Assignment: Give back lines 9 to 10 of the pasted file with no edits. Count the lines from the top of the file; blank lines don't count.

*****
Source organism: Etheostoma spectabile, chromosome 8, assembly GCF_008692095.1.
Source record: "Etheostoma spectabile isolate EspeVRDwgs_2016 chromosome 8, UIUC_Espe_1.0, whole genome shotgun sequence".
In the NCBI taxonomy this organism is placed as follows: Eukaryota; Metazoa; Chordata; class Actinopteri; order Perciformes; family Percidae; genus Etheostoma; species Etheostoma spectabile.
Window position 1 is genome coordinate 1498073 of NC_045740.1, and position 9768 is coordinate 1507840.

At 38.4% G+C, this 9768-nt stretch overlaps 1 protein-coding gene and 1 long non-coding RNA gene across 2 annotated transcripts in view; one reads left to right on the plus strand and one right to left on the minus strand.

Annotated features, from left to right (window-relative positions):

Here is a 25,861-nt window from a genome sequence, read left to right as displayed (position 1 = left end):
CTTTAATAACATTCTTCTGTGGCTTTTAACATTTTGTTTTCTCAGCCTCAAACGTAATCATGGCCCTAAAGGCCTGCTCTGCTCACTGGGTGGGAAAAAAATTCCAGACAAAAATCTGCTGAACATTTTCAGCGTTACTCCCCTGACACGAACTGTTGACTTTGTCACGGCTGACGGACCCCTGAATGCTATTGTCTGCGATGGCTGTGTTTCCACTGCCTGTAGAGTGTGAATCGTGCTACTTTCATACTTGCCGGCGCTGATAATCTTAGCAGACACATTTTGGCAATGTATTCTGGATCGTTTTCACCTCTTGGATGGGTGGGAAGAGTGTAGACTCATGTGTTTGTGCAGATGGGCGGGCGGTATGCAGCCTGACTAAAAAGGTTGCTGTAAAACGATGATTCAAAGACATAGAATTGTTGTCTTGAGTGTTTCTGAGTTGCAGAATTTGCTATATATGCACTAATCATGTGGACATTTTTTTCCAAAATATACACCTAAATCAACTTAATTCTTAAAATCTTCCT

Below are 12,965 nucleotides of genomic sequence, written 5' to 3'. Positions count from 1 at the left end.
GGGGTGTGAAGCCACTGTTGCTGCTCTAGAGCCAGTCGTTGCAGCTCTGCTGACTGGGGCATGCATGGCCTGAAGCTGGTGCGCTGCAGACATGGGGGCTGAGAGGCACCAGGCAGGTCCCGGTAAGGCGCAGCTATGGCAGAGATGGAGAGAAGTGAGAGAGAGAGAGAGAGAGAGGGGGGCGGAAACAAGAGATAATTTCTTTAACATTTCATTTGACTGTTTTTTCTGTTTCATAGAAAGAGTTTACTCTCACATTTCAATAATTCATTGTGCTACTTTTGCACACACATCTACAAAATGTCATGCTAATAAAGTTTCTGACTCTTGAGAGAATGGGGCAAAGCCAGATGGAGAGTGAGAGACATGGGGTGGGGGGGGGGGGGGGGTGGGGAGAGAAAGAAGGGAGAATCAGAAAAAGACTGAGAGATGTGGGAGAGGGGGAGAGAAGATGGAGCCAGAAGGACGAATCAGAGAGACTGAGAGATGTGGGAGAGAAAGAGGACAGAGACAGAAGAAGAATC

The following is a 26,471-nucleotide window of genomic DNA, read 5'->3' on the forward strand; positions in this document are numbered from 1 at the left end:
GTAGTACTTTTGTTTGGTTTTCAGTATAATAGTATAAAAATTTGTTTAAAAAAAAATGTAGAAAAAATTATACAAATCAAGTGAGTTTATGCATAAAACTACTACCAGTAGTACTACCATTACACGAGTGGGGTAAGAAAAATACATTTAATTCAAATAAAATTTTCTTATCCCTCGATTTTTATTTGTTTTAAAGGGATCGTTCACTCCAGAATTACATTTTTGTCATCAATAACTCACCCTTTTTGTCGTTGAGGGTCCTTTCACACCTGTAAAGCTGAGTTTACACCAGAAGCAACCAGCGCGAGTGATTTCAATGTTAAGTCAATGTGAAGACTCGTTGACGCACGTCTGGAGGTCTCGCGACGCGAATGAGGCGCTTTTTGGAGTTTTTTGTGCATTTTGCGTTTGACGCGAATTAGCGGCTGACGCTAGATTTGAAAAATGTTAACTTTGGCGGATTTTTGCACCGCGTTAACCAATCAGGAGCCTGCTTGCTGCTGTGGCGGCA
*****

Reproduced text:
Below are 12,965 nucleotides of genomic sequence, written 5' to 3'. Positions count from 1 at the left end.
GGGGTGTGAAGCCACTGTTGCTGCTCTAGAGCCAGTCGTTGCAGCTCTGCTGACTGGGGCATGCATGGCCTGAAGCTGGTGCGCTGCAGACATGGGGGCTGAGAGGCACCAGGCAGGTCCCGGTAAGGCGCAGCTATGGCAGAGATGGAGAGAAGTGAGAGAGAGAGAGAGAGAGAGGGGGGCGGAAACAAGAGATAATTTCTTTAACATTTCATTTGACTGTTTTTTCTGTTTCATAGAAAGAGTTTACTCTCACATTTCAATAATTCATTGTGCTACTTTTGCACACACATCTACAAAATGTCATGCTAATAAAGTTTCTGACTCTTGAGAGAATGGGGCAAAGCCAGATGGAGAGTGAGAGACATGGGGTGGGGGGGGGGGGGGGGTGGGGAGAGAAAGAAGGGAGAATCAGAAAAAGACTGAGAGATGTGGGAGAGGGGGAGAGAAGATGGAGCCAGAAGGACGAATCAGAGAGACTGAGAGATGTGGGAGAGAAAGAGGACAGAGACAGAAGAAGAATC